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Showing posts from March, 2010

Week #12: Recognizing the Japanese Zero, Slide Rules & Other "Learning Objects"

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Okay, Gary - I beat you to the punch this week (But I notice Julye was before any of us - missed you tonight Julye!)

For tonight I will only put up this video, similar to the Ma and Pa Kettle (enjoy, Ben!) More to come later!



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OK, back again...

Japanese Zero was an interesting film, for many reasons. The methods used for teaching was the main one, however, I also found it interesting for its historical value. Here is a photo of a P-40 (this was at the Kalamazoo Air Zoo in Michigan - used in air shows) and a Zero (taken at the RAF Museum in London, UK) from my collection (aircraft, and in particular WW II aircraft is a interest/hobby of mine, I routinely drag my wife to air museums). Can you recognize them?


The film used a number of features to get the important point of the instruction across, from repetition to animation and the entertainment element was added in so the repetition could be put into a real context. It even used multiple learning styl…

Week #11: A Plethora of Presentations

This week we heard three interesting presentations and engaged in some good discussion – good job by all!I will touch on a few points from each in this week’s blog post.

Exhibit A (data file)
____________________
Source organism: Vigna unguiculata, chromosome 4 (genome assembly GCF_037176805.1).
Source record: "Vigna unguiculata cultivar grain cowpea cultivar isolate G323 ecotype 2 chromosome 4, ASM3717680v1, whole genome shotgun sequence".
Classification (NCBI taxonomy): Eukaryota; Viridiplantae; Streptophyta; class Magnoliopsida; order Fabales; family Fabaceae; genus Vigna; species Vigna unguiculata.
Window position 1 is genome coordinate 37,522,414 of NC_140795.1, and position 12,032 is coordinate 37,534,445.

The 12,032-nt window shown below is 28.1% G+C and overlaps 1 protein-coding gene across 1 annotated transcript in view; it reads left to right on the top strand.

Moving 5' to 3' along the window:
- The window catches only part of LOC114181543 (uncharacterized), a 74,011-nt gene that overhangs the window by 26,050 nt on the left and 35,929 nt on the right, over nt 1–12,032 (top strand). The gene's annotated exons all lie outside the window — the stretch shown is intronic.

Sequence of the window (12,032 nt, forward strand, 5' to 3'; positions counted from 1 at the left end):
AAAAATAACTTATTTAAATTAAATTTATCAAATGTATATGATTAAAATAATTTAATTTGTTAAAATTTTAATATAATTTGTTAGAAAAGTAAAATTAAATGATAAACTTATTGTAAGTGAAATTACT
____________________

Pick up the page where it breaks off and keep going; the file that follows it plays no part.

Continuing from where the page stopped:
Kaiser Report (revisited): Reading the full report and hearing Lana’s take on it revealed much more than simply the amount of time kids spend on media.I will comment on a few items. One item of interest is that TV viewing is not decreasing as we often hear; it is just that kids are not watching it ‘live’. I understand this, since I do the same. I usually record the shows I want to watch so I can skip the ads(a benefit of technology as far as I am concerned!) and watch on my schedule.Another positive finding was that reading and physical activity has not dropped, although more physical activity would be of benefit when we hear so much about obesity problems. While reading books has not decreased, much media use requires reading as well – although a different type of reading, so do kids read more in total? The amount of…

Week #10 (sort of) Heidegger revisited...

Just came across this article on Wired, seems Heidegger was right...

Also - just came across this video of Tim Berners Lee doing a TED talk on open data:

Week #9: Education as Commodity & Other Things

First off, this is the link to my presentation tonight on Anderson's "Towards a Theory of Online Learning": Click here!

I am swamped in marking, so this will be brief!First off, I want to explore the idea of theory, which was touched on in the chapter I presented. Educational theorizing is often frowned upon by teachers (I know, I was/am one) as not grounded in the reality of the classroom. I agree with Anderson, however, that good theory allows us to think about the big picture and use the ideas to reflect on our own practice. On the other hand, as Anderson pointed out, a theory can also blind us if we subscribe to one ‘pet’ view without question. Going back to the previous weeks presentations/articles, although I did not necessarily subscribe to the views given, I think it is still important to listen to and consider alternate theories and ideas. For example, take the The Computer Delusion by Oppenheimer. While I do believe that technology can offer much to improve educ…